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Thursday Papers: Toyota agrees to $1bn US settlement

Thursday Papers: Toyota agrees to $1bn US settlement

Top stories

  • Financial Times: Toyota Motor has agreed to pay as much as $1.4 billion to settle US litigation claims that its vehicles suddenly and unintentionally accelerated, according to court filings made public Wednesday.
  • Financial Times: Europe risks losing new petrochemical investments to the US and other countries because of its reluctance to embrace shale gas, Mohamed al-Mady, chief executive of Saudi Arabia’s Sabic, the world’s biggest petrochemical group by market value, has warned.
  • Daily Mail: Online sales have skyrocketed to record levels this Christmas, as UK internet users made 84 million visits to retail websites even as Santa was filling his sack on Christmas Eve, a rise of 86% on last year.
  • Daily Mail: An incredible £2.1 billion-worth of unwanted presents have been handed over this year alone in the UK, with average adult receiving two unwanted presents, worth £43.50 in total, research by classified ads website Gumtree.com reveals.
  • Financial Times: Samsung Electronics is seeking a ban on US imports and sales of some of Ericsson’s products, the latest legal action over patents in the competitive mobile phone market.
  • The Guardian: Samsung could face fines running to billions of pounds from the European commission over its attempts to use its "standard-essential" patents on 3G to ban sales of Apple's iPhone and iPad in Europe.
  • The Daily Telegraph: Ivan Tavrin, the chief executive of MegaFon, has bought $155 million stake in the London-listed Russian mobile phone operator.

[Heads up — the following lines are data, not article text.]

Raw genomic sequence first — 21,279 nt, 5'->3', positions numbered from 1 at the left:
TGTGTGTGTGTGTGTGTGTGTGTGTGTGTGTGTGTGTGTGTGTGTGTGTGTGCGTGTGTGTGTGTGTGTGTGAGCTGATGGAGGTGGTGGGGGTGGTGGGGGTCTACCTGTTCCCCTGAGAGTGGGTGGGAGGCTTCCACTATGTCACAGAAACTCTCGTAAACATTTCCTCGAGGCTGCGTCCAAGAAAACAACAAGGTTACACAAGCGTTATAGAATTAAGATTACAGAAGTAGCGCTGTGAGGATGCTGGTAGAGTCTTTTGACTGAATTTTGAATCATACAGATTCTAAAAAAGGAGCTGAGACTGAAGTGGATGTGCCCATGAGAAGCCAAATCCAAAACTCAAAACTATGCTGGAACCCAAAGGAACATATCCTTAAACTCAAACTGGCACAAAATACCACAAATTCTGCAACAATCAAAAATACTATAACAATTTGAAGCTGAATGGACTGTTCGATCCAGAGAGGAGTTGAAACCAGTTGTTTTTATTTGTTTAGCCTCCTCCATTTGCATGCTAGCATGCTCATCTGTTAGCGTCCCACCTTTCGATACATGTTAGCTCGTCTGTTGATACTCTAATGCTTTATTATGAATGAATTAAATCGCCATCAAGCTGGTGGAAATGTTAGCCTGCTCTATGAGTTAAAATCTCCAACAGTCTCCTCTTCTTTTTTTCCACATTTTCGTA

• Financial Times: Executives who have left the BBC will have their pay-offs scrutinised by the public spending watchdog amid growing concern at large severance packages.
  • The Daily Telegraph: The FTSE 100 has registered one of its weakest "Santa rallies" since the financial crisis, as worries over America's impending fiscal cliff weighed on the traditional end-of-year gain.
  • Financial Times: The yen hit a fresh 2012 low of Y85.56 against the dollar after the Bank of Japan released the minutes of its last meeting and Shinzo Abe was sworn in as the new Japanese prime minister.
  • The Independent: Japan’s benchmark Nikkei 225 index rose 1.5% to 10,230.36 on Wednesday, continuing a run that has seen it climb to its highest for nine months, as Shinzo Abe was voted in as the new Prime Minister of the world’s third-largest economy.
  • Financial Times: More than two-thirds of 93 MPs surveyed by Ipsos Mori said they agreed there should be a separation between the two forms of banking as a way of preventing risky practices in investment banks from hurting ordinary savers.

Business and economics

  • Financial Times: The British Bankers’ Association will on Thursday write to its 200 member banks to tell them about the two-pronged initiative – to set up a consumer panel and an advisory council – on opening itself to the wider society.
  • Financial Times: US private equity groups are using more debt to fund acquisitions than at any time since the start of the financial crisis as the cost of financing dips to an all-time low.
  • Financial Times: Increased staff turnover in the banking sector has led to more companies pushing for so-called “key man” provisions in merger deals to ensure they are not penalised if advisers move firm.
  • Financial Times: British Chancellor George Osborne has announced the award of £21.5 million in investment funds to UK universities to develop commercial uses for the Nobel Prize-winning material graphene.
  • The Guardian: Britain moved up to sixth in the global economic league table during 2012, overtaking Brazil despite a year of flatlining activity, a survey from the Centre for Economic and Business Research has found.
  • Financial Times: Tim Geithner, the US Treasury Secretary, says the US will hit its borrowing limit on 31 December, adding an extra volatile element to the stalled budget talks between the White House and Congress that also have an end of year deadline.